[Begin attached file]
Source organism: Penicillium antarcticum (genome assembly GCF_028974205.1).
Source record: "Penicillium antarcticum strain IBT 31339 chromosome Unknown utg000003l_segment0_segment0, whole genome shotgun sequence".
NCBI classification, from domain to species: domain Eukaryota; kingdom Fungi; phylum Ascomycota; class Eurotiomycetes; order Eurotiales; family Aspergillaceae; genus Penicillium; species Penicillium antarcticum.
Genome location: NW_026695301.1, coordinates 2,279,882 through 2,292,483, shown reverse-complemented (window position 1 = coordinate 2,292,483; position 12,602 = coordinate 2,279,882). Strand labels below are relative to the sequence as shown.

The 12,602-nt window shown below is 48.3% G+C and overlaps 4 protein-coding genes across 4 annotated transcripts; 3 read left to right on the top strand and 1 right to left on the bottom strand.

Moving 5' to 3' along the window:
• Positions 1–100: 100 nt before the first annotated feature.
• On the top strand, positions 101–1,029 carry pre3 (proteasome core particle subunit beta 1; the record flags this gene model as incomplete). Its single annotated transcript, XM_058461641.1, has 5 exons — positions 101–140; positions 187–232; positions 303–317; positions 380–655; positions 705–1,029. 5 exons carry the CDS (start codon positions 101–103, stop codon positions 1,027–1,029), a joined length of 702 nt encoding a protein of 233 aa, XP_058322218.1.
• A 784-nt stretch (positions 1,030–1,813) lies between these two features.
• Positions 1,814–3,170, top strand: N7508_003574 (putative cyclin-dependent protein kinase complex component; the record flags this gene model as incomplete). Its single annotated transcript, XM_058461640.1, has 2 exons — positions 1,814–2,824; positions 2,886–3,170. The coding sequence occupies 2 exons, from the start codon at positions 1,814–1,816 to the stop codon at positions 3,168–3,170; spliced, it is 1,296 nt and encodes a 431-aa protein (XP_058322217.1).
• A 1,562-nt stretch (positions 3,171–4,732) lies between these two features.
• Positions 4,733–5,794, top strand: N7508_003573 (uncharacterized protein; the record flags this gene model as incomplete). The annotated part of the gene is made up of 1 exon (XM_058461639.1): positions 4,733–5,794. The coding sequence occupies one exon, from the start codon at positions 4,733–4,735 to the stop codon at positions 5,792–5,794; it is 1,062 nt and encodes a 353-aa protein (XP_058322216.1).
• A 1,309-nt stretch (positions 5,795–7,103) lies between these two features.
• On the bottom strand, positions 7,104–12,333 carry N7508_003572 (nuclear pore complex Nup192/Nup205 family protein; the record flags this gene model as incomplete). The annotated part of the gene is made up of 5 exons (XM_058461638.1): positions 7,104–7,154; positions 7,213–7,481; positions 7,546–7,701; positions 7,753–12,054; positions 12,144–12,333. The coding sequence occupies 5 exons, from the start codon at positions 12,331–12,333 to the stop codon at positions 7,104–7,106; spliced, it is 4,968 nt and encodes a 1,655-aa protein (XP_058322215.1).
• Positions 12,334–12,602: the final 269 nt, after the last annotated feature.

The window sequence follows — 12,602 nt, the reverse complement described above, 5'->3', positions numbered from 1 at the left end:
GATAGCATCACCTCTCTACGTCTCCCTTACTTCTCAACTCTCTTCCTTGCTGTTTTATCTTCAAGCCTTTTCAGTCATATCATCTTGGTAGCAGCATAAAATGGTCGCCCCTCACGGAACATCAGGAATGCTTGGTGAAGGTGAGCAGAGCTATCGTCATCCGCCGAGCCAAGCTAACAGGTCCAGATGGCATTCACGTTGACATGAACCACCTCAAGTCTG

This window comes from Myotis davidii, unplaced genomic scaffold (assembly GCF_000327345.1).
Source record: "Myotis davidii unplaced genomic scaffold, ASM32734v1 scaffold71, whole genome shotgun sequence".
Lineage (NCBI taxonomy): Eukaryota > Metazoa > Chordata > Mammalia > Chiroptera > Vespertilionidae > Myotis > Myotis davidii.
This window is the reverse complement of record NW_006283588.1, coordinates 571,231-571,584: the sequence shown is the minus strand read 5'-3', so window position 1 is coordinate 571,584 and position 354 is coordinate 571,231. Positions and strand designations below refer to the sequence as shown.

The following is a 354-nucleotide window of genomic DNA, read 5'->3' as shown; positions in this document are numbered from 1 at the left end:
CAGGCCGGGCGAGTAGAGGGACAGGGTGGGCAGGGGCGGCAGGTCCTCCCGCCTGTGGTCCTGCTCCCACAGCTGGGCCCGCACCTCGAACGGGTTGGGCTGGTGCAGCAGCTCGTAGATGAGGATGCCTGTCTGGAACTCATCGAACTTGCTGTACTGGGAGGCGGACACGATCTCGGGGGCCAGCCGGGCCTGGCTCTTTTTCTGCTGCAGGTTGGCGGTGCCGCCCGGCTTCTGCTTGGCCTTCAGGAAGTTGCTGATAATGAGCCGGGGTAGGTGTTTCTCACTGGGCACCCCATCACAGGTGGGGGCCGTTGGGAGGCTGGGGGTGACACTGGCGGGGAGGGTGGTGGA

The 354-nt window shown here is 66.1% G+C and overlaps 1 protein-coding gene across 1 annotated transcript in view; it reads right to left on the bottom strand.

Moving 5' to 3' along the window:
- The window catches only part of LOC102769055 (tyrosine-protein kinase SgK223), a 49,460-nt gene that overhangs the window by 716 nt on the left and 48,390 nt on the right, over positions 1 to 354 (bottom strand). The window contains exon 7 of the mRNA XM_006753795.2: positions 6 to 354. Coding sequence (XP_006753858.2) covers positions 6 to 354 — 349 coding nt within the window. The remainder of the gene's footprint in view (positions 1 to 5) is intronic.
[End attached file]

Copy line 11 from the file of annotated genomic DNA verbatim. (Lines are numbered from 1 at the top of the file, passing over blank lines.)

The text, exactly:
• A 1,562-nt stretch (positions 3,171–4,732) lies between these two features.